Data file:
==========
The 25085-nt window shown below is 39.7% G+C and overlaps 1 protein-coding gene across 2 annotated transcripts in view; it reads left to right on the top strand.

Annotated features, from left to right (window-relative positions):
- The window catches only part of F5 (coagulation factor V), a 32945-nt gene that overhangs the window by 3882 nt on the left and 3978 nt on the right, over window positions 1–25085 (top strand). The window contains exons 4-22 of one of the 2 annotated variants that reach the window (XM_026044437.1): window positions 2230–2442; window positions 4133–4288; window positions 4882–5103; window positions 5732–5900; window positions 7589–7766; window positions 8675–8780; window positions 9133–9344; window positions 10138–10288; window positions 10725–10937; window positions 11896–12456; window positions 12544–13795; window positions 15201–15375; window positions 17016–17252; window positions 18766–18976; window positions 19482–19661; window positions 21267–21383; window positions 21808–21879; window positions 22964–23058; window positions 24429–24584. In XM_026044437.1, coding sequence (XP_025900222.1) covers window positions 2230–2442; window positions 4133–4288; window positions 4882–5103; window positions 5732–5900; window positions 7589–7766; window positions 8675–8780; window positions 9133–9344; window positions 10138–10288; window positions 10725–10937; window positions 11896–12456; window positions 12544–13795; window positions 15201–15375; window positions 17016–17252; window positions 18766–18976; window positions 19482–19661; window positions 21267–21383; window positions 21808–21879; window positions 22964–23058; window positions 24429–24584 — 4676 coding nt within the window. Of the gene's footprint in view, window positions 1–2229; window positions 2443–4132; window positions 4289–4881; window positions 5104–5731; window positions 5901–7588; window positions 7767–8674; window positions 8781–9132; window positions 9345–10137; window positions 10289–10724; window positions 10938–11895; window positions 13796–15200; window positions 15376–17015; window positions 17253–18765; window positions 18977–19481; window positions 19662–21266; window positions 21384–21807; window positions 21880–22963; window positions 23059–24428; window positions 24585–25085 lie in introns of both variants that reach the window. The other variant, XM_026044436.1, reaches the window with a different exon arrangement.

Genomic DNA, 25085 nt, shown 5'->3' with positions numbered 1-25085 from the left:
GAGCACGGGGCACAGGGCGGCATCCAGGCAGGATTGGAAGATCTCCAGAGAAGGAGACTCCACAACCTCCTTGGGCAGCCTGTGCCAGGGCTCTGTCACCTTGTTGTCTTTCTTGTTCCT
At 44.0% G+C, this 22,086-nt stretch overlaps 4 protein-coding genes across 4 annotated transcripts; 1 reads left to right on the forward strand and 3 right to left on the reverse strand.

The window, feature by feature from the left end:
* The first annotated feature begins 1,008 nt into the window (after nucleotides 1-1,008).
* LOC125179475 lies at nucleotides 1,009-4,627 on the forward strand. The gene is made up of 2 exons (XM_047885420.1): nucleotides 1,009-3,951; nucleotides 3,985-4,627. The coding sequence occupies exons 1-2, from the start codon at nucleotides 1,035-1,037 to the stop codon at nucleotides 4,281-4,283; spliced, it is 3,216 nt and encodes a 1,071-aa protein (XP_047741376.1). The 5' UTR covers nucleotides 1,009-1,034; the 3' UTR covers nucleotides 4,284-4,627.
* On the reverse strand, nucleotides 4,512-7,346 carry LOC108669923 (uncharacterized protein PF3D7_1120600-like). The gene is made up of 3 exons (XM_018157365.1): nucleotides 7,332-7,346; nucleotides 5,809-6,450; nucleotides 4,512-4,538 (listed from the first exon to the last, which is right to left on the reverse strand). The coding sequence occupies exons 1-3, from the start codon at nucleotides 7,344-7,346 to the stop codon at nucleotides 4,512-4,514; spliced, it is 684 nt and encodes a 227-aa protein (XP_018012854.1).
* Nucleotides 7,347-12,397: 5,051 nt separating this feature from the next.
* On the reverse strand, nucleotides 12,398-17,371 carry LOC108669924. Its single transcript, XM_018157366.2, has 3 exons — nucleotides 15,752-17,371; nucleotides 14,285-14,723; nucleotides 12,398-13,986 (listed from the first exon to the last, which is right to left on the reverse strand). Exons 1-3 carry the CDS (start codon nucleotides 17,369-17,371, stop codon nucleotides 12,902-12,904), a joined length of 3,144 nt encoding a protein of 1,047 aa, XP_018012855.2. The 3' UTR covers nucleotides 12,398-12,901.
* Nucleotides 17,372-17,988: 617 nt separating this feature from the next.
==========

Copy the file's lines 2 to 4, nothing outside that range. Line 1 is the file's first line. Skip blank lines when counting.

Annotated features, from left to right (window-relative positions):
- The window catches only part of F5 (coagulation factor V), a 32945-nt gene that overhangs the window by 3882 nt on the left and 3978 nt on the right, over window positions 1–25085 (top strand). The window contains exons 4-22 of one of the 2 annotated variants that reach the window (XM_026044437.1): window positions 2230–2442; window positions 4133–4288; window positions 4882–5103; window positions 5732–5900; window positions 7589–7766; window positions 8675–8780; window positions 9133–9344; window positions 10138–10288; window positions 10725–10937; window positions 11896–12456; window positions 12544–13795; window positions 15201–15375; window positions 17016–17252; window positions 18766–18976; window positions 19482–19661; window positions 21267–21383; window positions 21808–21879; window positions 22964–23058; window positions 24429–24584. In XM_026044437.1, coding sequence (XP_025900222.1) covers window positions 2230–2442; window positions 4133–4288; window positions 4882–5103; window positions 5732–5900; window positions 7589–7766; window positions 8675–8780; window positions 9133–9344; window positions 10138–10288; window positions 10725–10937; window positions 11896–12456; window positions 12544–13795; window positions 15201–15375; window positions 17016–17252; window positions 18766–18976; window positions 19482–19661; window positions 21267–21383; window positions 21808–21879; window positions 22964–23058; window positions 24429–24584 — 4676 coding nt within the window. Of the gene's footprint in view, window positions 1–2229; window positions 2443–4132; window positions 4289–4881; window positions 5104–5731; window positions 5901–7588; window positions 7767–8674; window positions 8781–9132; window positions 9345–10137; window positions 10289–10724; window positions 10938–11895; window positions 13796–15200; window positions 15376–17015; window positions 17253–18765; window positions 18977–19481; window positions 19662–21266; window positions 21384–21807; window positions 21880–22963; window positions 23059–24428; window positions 24585–25085 lie in introns of both variants that reach the window. The other variant, XM_026044436.1, reaches the window with a different exon arrangement.

Genomic DNA, 25085 nt, shown 5'->3' with positions numbered 1-25085 from the left: